July 19, 2024
OECD Countries

Lessons for Canada’s Primary Care from OECD Countries

Canada can enhance its primary care system by drawing lessons from Organisation for Economic Co-operation and Development (OECD) countries with high rates of patients attached to primary care clinicians, as outlined in an analysis published in the Canadian Medical Association Journal.

The need for improvement in Canada’s primary care is well recognized, with approximately 17% of individuals reporting not having a regular primary care clinician prior to the COVID-19 pandemic. The situation was further exacerbated by the pandemic, leading to the early retirement of some family physicians, a trend also observed in other countries.

The authors of the analysis examined nine countries where over 95% of the population has access to a family doctor, primary care clinician, or place of care. These countries include France, Germany, New Zealand, United Kingdom, Denmark, Netherlands, Finland, Italy, and Norway. The aim was to identify valuable lessons that Canada can adopt.

In terms of health spending, Canada falls in the middle range compared to the other countries studied. However, Canada has the lowest percentage of public health spending at 70%, a figure that has remained unchanged since the 1990s. Although Canada has a similar number of family physicians per capita, it has the lowest number of total physicians per capita. Additionally, Canada allocates a smaller proportion of its total health budget to primary care.

Unlike Canada, other countries have designed their healthcare systems to ensure that every individual has access to primary care. Dr. Tara Kiran, a family physician at St. Michael’s Hospital, Unity Health Toronto, and the Fidani Chair of Improvement and Innovation at the University of Toronto, emphasizes the importance of guaranteeing access to primary care and increasing funding for it.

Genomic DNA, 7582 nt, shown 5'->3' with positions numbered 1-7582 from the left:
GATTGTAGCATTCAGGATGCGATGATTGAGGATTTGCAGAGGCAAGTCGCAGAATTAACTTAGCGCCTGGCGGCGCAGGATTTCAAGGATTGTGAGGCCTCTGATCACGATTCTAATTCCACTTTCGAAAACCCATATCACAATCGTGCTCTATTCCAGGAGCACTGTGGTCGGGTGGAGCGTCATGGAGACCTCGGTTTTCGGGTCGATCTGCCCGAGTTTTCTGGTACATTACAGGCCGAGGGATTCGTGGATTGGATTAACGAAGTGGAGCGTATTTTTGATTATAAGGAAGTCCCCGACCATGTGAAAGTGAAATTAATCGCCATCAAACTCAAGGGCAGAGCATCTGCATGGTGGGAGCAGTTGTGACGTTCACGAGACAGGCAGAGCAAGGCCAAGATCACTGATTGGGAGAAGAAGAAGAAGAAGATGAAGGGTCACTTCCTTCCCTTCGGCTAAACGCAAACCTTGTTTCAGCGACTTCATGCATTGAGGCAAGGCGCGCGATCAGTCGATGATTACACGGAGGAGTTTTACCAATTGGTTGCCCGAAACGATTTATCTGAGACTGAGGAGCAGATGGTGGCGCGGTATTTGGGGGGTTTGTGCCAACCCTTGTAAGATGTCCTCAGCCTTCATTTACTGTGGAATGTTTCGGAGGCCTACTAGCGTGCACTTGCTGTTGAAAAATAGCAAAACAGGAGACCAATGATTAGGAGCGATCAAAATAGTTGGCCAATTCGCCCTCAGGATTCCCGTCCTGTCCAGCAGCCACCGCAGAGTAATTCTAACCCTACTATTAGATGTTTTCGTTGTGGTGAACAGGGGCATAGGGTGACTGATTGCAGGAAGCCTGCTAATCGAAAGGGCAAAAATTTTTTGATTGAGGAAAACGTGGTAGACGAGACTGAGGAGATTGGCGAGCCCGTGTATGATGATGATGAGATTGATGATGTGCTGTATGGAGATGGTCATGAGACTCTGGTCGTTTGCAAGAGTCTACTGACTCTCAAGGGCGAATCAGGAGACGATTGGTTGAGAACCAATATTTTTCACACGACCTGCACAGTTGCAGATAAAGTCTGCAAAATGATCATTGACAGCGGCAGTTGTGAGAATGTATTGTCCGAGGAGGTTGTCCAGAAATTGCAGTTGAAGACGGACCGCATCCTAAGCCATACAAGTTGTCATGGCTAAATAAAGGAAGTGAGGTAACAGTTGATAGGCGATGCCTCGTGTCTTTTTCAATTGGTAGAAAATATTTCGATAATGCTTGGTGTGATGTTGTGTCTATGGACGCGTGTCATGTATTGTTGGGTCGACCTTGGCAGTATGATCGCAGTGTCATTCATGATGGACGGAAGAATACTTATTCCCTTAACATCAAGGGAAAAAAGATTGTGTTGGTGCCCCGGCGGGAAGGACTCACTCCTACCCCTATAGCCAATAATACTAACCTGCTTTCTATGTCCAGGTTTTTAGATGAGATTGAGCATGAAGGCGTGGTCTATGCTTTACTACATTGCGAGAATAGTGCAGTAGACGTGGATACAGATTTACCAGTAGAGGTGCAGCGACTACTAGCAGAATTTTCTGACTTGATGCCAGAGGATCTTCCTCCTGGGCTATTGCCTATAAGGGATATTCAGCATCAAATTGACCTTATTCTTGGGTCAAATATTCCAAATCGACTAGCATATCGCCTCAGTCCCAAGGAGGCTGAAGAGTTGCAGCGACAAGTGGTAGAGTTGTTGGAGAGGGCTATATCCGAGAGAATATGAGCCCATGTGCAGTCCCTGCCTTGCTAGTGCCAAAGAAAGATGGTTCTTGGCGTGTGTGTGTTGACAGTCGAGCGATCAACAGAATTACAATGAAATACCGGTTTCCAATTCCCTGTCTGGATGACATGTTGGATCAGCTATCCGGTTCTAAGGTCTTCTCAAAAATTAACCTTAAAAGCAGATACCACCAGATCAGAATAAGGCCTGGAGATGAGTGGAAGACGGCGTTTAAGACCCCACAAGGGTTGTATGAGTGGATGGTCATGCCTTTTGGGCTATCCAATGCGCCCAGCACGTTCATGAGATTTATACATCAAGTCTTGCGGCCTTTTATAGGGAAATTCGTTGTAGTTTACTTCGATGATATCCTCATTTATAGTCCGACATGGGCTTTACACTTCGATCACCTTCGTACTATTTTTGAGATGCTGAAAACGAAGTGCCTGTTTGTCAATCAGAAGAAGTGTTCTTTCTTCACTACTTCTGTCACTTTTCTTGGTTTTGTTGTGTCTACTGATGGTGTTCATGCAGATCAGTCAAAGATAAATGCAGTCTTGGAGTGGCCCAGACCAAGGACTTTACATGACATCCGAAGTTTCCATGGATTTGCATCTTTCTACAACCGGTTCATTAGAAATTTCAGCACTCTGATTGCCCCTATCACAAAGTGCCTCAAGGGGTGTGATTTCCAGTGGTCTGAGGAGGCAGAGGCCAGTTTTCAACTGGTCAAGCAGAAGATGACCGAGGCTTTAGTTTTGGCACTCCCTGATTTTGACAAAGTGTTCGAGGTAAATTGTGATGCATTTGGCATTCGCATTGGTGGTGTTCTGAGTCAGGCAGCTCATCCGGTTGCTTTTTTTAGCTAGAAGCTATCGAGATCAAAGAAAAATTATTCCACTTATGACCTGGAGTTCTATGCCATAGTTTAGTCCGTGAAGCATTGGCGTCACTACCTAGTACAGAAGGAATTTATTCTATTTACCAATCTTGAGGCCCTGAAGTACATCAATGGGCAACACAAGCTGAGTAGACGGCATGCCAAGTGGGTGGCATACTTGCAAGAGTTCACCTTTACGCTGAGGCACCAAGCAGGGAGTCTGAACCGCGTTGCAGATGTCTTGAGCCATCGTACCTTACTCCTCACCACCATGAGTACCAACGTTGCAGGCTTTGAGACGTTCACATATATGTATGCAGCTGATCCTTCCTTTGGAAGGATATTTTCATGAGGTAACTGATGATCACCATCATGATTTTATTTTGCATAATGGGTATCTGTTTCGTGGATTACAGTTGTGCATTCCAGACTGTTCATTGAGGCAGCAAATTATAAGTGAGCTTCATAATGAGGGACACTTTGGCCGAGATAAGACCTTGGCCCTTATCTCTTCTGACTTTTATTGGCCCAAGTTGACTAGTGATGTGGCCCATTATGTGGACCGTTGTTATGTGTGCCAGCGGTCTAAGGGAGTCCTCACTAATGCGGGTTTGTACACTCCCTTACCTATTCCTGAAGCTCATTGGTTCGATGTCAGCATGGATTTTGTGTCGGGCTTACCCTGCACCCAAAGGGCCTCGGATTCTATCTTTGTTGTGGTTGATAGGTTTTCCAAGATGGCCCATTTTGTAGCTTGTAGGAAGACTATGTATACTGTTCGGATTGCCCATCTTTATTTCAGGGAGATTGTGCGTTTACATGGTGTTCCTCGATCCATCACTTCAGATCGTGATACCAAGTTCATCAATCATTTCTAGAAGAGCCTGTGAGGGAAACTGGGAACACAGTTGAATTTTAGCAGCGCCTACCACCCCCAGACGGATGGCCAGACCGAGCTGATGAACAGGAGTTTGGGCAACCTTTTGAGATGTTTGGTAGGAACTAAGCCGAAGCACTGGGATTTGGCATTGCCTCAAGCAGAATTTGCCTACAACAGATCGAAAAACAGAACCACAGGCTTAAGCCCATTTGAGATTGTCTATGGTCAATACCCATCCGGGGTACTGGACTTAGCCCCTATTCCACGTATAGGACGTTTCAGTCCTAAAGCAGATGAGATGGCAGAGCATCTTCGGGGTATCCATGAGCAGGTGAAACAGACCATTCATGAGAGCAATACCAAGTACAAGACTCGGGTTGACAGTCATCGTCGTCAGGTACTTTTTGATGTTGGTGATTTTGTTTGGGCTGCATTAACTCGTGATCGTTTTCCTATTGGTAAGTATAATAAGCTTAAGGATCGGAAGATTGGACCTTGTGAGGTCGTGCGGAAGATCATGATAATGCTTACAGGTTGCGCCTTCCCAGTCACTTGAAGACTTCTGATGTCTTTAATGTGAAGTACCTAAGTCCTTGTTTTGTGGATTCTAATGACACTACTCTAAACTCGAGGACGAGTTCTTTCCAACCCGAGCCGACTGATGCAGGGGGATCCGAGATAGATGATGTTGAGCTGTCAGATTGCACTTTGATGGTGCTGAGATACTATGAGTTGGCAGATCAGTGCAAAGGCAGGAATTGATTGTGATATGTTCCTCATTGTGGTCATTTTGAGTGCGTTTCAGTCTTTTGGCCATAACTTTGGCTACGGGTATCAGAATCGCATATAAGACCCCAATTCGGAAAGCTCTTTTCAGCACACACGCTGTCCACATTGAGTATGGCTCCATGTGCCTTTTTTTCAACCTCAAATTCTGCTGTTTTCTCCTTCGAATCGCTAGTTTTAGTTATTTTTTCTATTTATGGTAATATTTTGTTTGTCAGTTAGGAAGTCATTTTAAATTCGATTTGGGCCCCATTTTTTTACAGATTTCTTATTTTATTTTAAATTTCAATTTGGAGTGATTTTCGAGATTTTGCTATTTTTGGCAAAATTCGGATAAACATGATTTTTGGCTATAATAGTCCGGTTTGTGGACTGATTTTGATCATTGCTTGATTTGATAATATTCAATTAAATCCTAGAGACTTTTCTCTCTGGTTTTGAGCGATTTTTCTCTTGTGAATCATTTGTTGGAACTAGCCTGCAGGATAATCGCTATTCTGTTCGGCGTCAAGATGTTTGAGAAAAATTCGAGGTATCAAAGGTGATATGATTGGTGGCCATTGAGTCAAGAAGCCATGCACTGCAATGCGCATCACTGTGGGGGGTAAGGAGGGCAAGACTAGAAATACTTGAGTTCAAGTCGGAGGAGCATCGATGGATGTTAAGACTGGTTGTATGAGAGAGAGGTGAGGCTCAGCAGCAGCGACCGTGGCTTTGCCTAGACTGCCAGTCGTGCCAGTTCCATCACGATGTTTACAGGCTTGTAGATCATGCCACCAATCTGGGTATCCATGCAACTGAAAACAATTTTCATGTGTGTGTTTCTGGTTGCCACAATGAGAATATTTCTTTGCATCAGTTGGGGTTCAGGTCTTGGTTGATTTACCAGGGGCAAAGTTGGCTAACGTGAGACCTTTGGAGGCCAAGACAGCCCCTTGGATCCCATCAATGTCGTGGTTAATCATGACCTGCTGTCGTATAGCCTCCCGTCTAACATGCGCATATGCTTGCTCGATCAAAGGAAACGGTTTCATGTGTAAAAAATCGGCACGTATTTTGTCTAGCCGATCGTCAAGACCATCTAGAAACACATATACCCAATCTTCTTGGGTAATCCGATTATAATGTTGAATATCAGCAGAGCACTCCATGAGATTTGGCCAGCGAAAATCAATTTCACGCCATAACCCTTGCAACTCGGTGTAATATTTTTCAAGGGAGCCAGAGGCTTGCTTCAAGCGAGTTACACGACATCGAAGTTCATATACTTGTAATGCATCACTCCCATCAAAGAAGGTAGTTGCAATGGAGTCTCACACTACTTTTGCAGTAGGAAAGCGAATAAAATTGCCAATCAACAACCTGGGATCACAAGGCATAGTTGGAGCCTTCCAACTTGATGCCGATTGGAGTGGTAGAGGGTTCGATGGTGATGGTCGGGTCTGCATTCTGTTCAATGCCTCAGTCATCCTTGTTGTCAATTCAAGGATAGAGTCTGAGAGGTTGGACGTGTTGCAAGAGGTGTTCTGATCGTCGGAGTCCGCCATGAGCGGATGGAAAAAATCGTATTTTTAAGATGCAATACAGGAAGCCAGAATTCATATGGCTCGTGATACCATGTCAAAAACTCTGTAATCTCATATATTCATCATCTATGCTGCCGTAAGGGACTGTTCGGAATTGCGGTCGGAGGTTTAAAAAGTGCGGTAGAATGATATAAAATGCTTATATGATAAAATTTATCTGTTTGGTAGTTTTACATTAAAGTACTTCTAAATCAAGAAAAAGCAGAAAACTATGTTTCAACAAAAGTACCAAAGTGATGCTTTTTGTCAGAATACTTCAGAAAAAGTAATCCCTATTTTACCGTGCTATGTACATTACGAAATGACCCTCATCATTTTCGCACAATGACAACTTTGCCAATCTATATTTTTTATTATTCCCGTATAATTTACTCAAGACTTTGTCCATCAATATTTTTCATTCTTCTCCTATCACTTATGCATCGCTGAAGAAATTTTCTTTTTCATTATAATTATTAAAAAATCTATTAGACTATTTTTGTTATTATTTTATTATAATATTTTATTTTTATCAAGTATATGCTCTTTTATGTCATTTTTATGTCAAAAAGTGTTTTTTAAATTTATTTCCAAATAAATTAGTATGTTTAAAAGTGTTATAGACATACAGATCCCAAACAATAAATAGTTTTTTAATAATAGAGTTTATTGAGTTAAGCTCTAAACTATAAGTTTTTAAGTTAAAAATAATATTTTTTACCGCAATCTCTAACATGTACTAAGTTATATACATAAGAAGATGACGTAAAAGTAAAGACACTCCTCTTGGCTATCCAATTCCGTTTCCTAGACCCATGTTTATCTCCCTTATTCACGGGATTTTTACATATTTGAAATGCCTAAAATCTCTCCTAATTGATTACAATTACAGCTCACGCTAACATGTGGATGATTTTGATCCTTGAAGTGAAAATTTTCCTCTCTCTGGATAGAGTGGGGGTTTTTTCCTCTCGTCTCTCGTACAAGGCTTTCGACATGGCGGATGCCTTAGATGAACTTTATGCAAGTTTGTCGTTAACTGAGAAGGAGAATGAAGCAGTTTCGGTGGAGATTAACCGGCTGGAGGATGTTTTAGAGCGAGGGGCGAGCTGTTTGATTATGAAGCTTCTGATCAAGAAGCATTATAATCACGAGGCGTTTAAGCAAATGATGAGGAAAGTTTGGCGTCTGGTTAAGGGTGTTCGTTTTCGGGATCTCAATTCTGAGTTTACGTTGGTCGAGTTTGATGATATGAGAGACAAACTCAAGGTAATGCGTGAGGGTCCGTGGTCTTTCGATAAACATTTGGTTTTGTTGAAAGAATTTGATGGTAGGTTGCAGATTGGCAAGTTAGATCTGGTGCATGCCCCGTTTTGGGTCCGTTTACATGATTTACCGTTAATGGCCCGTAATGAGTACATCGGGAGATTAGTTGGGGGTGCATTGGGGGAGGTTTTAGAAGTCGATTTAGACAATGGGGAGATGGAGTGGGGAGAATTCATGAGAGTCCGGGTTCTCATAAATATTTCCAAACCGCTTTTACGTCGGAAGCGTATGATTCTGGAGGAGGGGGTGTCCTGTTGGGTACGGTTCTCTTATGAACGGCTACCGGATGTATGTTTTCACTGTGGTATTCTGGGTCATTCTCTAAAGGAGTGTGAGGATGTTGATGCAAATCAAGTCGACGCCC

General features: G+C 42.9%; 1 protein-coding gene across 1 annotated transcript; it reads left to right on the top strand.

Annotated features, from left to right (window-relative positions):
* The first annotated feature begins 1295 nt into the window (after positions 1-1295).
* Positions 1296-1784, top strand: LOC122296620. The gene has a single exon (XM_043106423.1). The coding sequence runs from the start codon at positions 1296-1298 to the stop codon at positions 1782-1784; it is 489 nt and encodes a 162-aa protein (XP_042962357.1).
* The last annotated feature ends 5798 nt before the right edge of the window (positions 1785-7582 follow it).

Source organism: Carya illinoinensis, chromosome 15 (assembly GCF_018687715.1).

The authors highlight historical factors that have influenced Canada’s healthcare system, such as physicians’ push to maintain autonomy during the introduction of Medicare. In countries with high rates of primary care attachment, family doctors have stronger contractual agreements and are accountable to the government, insurers, or both. On the other hand, Canada’s family physicians are private contractors with limited system accountability. Furthermore, these countries have a higher concentration of family doctors working in office-based, generalist practices, while many Canadian family doctors work in emergency or hospital care settings, or in specialized practices like sports medicine.

To address these challenges, it is recommended that a higher proportion of the total health budget be allocated to primary care. Additionally, expanding Medicare coverage to include prescription medications, dental care, and mental health services would alleviate the burden on family physicians in these areas. Canada should also strive to increase the number of physicians per capita, ensuring that residents have access to a primary care practice in close proximity to their homes. Adequate funding for these practices is essential. Furthermore, efficiency can be improved through the implementation of online booking, secure messaging, and a single patient health record accessible to both patients and clinicians across Canada.

The authors propose that primary care physicians in Canada should transition from fee-for-service payment models to capitation or salary-based payments. This shift, along with the introduction of more organized after-hours care, a reduction in walk-in clinics, and expanded roles for other healthcare professionals, can optimize the use of primary care resources.

In conclusion, the authors argue that Canada can benefit from the experiences of other OECD countries to implement bold policy reforms that prioritize universal access to primary care. These reforms aim to create a comprehensive and equitable primary care system for all Canadians.

1. Source: Coherent Market Insights, Public sources, Desk research
2. We have leveraged AI tools to mine information and compile it